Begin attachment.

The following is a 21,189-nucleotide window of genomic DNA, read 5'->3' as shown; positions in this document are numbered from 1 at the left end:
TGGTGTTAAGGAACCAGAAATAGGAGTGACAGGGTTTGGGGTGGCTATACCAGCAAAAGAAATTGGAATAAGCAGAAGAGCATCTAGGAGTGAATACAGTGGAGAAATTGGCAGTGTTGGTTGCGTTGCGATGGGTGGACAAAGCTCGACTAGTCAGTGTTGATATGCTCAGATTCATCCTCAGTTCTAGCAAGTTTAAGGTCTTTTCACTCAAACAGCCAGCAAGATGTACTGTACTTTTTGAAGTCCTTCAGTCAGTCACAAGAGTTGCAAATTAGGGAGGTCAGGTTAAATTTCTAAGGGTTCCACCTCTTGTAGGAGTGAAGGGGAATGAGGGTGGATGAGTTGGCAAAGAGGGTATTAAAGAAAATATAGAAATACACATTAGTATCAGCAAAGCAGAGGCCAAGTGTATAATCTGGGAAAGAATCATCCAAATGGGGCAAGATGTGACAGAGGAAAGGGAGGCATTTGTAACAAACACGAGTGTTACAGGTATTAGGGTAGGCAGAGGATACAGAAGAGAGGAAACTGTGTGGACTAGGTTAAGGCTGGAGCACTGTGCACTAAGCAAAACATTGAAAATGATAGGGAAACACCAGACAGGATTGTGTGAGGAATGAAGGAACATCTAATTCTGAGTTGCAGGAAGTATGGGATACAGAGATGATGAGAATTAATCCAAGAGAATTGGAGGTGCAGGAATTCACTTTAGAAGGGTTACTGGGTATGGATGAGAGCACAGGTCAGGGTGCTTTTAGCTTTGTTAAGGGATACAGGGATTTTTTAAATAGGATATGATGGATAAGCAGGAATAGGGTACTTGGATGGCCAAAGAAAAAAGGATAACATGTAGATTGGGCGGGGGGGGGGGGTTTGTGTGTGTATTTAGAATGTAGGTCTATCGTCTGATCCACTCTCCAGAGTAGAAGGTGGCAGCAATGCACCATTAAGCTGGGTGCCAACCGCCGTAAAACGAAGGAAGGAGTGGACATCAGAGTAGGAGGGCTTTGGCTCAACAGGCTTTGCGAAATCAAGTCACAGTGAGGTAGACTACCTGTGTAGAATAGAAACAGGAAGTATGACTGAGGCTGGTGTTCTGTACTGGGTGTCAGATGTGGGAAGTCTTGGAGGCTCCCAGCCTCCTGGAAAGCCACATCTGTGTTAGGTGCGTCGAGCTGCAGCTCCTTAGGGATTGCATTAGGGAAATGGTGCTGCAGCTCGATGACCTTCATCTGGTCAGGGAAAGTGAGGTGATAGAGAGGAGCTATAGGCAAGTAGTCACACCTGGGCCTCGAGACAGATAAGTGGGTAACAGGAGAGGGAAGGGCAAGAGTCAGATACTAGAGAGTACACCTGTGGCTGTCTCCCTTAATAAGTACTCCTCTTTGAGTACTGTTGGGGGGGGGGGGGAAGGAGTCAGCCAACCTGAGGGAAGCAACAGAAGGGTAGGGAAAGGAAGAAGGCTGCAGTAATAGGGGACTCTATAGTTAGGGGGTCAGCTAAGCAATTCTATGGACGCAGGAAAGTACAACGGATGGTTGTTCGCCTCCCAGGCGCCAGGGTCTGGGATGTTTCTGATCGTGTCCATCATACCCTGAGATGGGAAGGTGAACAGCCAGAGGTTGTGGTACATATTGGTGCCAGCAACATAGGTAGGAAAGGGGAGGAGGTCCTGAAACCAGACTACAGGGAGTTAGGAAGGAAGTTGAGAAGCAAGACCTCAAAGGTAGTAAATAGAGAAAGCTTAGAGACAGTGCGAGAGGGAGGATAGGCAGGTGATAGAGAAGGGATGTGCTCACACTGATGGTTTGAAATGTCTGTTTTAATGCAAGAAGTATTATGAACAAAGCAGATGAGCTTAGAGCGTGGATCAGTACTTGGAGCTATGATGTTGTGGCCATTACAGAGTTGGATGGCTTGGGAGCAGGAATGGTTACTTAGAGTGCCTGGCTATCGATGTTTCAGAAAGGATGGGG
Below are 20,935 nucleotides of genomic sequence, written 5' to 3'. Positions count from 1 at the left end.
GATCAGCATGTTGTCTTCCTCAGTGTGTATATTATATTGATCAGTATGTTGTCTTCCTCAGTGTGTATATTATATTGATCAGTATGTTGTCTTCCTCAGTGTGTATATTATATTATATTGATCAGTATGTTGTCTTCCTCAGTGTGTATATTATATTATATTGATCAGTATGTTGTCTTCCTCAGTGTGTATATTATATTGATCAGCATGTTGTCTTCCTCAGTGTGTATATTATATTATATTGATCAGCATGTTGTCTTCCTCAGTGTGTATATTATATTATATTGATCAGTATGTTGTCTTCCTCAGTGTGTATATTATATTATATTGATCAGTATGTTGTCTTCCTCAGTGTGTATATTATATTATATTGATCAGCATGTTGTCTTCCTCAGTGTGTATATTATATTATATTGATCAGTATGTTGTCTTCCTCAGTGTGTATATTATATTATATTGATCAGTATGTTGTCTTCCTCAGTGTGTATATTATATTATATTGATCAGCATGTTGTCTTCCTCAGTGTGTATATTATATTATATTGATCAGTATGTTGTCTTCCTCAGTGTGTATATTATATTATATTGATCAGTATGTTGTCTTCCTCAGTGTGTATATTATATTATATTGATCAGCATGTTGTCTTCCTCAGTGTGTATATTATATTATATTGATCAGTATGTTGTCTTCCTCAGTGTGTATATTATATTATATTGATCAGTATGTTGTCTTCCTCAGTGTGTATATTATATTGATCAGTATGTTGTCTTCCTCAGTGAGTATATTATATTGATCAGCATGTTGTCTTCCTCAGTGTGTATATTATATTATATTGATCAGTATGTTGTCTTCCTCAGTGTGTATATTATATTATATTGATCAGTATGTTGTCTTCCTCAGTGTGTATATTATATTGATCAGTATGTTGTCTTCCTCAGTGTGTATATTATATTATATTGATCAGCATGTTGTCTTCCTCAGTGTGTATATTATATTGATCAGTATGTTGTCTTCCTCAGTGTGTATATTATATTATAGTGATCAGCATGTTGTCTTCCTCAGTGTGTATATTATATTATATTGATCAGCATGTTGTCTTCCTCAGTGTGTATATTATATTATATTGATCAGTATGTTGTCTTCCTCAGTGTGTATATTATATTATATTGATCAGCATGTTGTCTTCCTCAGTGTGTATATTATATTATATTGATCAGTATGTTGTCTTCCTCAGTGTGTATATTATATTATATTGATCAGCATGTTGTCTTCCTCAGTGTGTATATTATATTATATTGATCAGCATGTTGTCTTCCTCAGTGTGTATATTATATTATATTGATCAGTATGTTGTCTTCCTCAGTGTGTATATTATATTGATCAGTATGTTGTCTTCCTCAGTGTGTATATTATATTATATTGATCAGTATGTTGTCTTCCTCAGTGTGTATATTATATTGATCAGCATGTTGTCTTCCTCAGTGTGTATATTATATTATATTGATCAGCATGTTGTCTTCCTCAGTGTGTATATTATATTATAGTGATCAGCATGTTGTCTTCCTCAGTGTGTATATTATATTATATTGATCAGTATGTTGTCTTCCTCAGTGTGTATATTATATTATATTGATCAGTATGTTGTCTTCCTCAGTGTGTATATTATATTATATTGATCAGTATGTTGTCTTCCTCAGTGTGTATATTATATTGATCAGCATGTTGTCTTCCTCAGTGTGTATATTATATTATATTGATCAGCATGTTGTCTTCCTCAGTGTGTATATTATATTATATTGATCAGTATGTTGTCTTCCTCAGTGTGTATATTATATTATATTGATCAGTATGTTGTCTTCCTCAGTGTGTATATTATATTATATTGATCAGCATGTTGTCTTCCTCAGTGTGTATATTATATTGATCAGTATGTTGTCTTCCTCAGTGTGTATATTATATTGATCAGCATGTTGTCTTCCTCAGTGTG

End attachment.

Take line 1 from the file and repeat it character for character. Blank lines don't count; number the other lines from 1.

The following is a 21,189-nucleotide window of genomic DNA, read 5'->3' as shown; positions in this document are numbered from 1 at the left end: